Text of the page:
Impact and Legacy

Role in the Prison System

For over 50 years, HM Prison Ashwell played an important role within the British prison network. At its peak, it housed several hundred inmates, easing overcrowding pressures at more urban facilities.

See also  HM Prison Bullingdon

However, its constant overcapacity issues also exemplified the greater strain on resources across the entire system. Ashwell became notorious for its dangerous, unmanageable conditions – vividly illustrating the need for comprehensive reforms.

Redevelopment of the Site

When Ashwell closed, the redevelopment of the prison grounds represented a new chapter. Turning the troubled facility into a successful business park symbolized transitioning from failure to renewal.

Oakham Enterprise Park has breathed new economic life into the rural community. But remnants of the high fences and security architecture remain onsite, reminding visitors of Ashwell’s history.

Lessons Learned

The tribulations of HM Prison Ashwell provide valuable case studies in operational challenges and reform efforts as the UK prison system continues evolving.

Its inability to safely house inmates in adequate conditions reinforces that “tough on crime” policies must be balanced with rehabilitation and common sense. Ashwell leaves a legacy cautioning against overcrowded, understaffed prisons deteriorating into violence.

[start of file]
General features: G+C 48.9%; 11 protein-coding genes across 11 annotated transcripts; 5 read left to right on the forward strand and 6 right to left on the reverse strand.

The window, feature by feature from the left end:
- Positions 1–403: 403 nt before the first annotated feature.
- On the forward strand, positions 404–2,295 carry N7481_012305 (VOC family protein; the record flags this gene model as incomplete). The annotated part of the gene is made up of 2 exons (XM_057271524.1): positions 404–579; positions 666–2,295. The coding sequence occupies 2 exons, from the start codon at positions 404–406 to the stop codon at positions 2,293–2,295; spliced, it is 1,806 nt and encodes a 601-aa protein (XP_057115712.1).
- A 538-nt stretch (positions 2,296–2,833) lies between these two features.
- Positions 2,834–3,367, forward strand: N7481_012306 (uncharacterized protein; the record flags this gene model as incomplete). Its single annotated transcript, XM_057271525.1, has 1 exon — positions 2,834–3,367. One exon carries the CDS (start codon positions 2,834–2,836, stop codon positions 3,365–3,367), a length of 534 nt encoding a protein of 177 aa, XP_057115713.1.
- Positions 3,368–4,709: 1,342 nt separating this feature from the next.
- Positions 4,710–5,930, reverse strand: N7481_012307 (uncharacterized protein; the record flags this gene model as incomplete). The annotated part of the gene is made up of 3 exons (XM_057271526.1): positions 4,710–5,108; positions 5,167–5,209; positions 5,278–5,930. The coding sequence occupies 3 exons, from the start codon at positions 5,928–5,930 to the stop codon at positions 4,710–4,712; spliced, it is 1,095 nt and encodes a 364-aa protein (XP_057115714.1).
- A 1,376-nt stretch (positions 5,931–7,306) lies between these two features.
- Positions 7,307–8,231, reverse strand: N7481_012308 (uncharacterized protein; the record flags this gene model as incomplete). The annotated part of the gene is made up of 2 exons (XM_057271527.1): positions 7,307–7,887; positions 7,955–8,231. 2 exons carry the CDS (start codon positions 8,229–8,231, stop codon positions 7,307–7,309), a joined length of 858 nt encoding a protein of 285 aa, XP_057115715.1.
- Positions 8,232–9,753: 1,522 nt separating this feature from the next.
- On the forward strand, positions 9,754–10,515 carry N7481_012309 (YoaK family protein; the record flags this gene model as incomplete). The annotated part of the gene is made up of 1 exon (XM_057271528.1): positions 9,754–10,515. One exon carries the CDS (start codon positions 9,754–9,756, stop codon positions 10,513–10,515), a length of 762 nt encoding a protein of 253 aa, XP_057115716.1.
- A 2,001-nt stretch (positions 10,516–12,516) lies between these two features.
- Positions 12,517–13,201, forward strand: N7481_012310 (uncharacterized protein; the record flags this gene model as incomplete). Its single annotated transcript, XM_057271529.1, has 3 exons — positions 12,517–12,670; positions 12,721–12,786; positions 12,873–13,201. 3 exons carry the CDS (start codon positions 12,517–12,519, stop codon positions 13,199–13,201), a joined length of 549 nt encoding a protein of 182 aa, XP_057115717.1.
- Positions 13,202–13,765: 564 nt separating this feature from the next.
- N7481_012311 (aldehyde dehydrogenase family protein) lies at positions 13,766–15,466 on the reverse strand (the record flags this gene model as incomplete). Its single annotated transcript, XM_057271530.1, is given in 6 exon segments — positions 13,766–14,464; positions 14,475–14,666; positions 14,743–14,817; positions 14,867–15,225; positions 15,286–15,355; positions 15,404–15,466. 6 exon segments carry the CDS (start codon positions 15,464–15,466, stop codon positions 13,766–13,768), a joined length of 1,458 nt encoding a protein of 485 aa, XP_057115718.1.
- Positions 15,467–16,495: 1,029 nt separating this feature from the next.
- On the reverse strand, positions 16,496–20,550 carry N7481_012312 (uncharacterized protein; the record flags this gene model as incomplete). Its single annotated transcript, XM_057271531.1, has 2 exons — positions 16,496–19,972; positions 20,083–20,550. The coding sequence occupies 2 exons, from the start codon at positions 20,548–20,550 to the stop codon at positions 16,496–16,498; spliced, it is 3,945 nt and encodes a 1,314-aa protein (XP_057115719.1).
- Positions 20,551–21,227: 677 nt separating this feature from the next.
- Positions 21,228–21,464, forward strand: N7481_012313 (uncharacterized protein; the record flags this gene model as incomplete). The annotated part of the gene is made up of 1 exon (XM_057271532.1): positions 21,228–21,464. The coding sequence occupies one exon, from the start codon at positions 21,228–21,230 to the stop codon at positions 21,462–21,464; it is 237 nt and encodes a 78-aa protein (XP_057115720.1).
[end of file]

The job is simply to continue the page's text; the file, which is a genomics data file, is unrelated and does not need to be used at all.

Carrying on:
The rise and fall of HM Prison Ashwell followed an arc seen at many prisons worldwide. An initial open environment gave way to severe overcrowding, unrest, and neglect. For a period it expanded, but without the resources or vision to manage increased responsibilities. The 2009 riot represented a final breaking point, leading to the facility’s shuttering.

Ashwell’s history provides perspective on the nuances of balancing security, punishment, rehabilitation, and budgetary constraints in corrections systems. With its demise, British prisons lost one of their most notorious and challenging institutions. The lessons it leaves behind continue shaping policies and standards across the country’s penal system.


Q: When did HM Prison Ashwell first open?

A: Ashwell opened in 1955 as an open prison. It transitioned to a closed, Category C prison in 1987.

Q: What security category of prisoners were housed at Ashwell?

A: Ashwell housed adult male prisoners classified as Category C – considered unlikely to pose security threats if incarcerated.

Q: How many inmates could the prison hold at its peak capacity?

A: After expansion in 2008, Ashwell grew to hold a maximum of 619 prisoners by adding 64 beds.

Q: What significant event contributed to Ashwell’s closure in 2011?

A: A major riot broke out in 2009, causing extensive damage and rendering 75% of the prison structurally unsound and uninhabitable.

Q: What is the former site of HM Prison Ashwell used for today?

A: After the prison closed, the site was redeveloped into Oakham Enterprise Park – a business park for commercial offices and industry.